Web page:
Singapore performs world's first penguin cataract surgery

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 World's first penguin cataract surgery performed in Singapore< /p>

From Asia's largest enclosure, six penguins set out sitting in ice-filled buckets in air-conditioned vans to keep them at the right temperature.

Through Three king penguins and three Humboldt penguins arrived at a clinic in eastern Singapore.

There, a five-person veterinary team was waiting to perform a delicate eye surgery that was the first in the world to be performed on penguins.

The birds had their lenses clouded from cataracts removed and custom-made intraocular lenses were implanted. Cataract— a common age-related disease that develops in older animals that impairs their vision, eventually leading to blindness

According to the Mandai Wildlife Group (MWG), the lenses were made in Germany to fit each penguin's eye based on precise measurements and took about two months to make. The group contains approximately 21,000 animals of almost 1,000 species, in four wildlife parks in Singapore.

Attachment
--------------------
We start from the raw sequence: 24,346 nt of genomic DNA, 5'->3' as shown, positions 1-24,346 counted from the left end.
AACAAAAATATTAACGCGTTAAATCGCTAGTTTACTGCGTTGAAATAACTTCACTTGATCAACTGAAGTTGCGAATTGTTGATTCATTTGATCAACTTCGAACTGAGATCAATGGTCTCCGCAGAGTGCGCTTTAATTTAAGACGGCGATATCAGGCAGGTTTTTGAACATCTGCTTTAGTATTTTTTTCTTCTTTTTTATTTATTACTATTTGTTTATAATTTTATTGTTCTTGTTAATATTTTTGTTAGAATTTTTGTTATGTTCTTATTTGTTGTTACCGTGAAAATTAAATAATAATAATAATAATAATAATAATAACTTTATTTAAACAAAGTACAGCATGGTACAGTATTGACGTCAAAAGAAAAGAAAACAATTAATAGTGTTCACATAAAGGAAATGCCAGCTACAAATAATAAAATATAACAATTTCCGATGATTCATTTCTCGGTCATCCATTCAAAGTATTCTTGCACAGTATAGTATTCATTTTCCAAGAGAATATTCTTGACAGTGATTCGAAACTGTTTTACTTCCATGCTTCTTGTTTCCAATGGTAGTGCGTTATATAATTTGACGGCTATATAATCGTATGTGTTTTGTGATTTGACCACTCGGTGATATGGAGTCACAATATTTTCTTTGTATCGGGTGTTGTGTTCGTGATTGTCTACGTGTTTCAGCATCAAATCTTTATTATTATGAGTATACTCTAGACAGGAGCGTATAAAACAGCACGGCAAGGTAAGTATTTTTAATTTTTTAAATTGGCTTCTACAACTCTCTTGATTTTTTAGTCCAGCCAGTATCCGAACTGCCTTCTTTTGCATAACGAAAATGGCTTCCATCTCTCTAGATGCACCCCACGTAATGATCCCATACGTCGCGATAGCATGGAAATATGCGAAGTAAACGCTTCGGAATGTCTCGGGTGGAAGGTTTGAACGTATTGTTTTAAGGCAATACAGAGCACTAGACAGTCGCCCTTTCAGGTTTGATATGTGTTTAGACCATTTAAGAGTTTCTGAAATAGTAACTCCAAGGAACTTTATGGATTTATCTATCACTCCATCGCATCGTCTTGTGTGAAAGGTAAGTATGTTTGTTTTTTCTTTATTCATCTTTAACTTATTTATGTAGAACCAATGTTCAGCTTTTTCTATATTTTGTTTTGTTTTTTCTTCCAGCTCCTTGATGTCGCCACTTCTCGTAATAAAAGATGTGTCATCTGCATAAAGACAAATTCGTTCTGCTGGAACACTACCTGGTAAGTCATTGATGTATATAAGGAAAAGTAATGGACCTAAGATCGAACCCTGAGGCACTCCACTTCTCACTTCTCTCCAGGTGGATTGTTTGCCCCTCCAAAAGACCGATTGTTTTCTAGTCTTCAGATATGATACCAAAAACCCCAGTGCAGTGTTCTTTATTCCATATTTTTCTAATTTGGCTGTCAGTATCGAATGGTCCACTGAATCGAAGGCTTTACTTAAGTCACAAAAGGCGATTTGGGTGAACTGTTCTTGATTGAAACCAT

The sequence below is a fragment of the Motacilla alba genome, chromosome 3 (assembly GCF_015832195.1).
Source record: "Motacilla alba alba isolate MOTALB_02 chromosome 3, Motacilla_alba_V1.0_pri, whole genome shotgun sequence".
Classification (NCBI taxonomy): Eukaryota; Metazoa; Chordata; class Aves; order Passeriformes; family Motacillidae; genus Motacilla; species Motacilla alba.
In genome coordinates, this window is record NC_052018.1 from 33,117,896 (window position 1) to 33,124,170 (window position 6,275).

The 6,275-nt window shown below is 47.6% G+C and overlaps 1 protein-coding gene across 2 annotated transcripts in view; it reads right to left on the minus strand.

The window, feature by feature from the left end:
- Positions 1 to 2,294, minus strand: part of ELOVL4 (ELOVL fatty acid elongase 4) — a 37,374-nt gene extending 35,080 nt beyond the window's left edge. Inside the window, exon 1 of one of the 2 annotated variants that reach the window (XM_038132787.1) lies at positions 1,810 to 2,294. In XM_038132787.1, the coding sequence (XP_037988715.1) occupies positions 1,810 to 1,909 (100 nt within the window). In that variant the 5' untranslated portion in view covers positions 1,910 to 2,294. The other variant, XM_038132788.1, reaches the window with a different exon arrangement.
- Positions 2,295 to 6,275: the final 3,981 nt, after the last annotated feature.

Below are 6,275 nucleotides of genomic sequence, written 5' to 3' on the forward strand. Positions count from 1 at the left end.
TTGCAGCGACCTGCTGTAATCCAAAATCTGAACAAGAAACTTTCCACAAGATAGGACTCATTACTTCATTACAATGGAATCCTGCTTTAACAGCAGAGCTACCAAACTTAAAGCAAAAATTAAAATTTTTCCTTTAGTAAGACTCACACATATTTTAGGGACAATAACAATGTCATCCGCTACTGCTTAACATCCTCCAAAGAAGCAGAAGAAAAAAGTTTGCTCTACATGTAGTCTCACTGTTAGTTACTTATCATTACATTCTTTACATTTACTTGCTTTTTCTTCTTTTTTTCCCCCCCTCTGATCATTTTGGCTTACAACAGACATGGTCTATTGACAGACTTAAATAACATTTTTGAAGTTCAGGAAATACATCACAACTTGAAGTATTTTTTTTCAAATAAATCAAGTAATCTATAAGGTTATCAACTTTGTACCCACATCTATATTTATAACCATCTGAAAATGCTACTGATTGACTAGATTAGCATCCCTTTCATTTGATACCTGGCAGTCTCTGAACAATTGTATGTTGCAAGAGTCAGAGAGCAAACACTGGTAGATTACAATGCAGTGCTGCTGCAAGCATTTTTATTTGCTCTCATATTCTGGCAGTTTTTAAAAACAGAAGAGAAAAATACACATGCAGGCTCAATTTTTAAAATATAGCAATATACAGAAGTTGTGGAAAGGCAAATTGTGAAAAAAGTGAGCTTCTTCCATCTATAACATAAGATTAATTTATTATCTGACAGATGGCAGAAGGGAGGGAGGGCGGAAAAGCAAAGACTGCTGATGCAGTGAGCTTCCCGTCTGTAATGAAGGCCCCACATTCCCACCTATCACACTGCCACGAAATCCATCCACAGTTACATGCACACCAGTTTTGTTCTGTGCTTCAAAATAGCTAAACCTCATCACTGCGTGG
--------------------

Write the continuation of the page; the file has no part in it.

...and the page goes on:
Immediately after the operation, the penguins had to stay out of the water and in a separate enclosure. During the rehabilitation period, the veterinarians injected them with eye drops twice a day.

Nearly three months after the procedure, which lasted up to 2.5 hours for each penguin, the eyesight of the birds was completely restored.

In the past, MWG has performed cataract surgeries on other older animals such as sea lions and orangutans. It has also introduced innovations such as 3D printed safety shoes for birds of prey to treat a potentially fatal foot condition.

But Dr. Gladys Boo, the veterinary ophthalmologist who led the procedure, believes penguins may have been successfully implanted with intraocular lenses for the first time, marking a “landmark” in veterinary medicine.

The operation was complicated by penguins' unique characteristics, such as a third eyelid that protected their eyes underwater and constantly tried to close during the operation.

MWG declined to disclose the cost operation, but stated that it was undertaken to improve the quality of life of the penguins.

The penguins live in Singapore's Jurong Bird Park, a popular tourist attraction with about 5,000 birds.

King penguins are native to the South Atlantic and the southern Indian Ocean and are the second largest of their species in the world, while Humboldt penguins are native to South America. The former can live up to 40 years in captivity, while the latter typically live 15-20 years.

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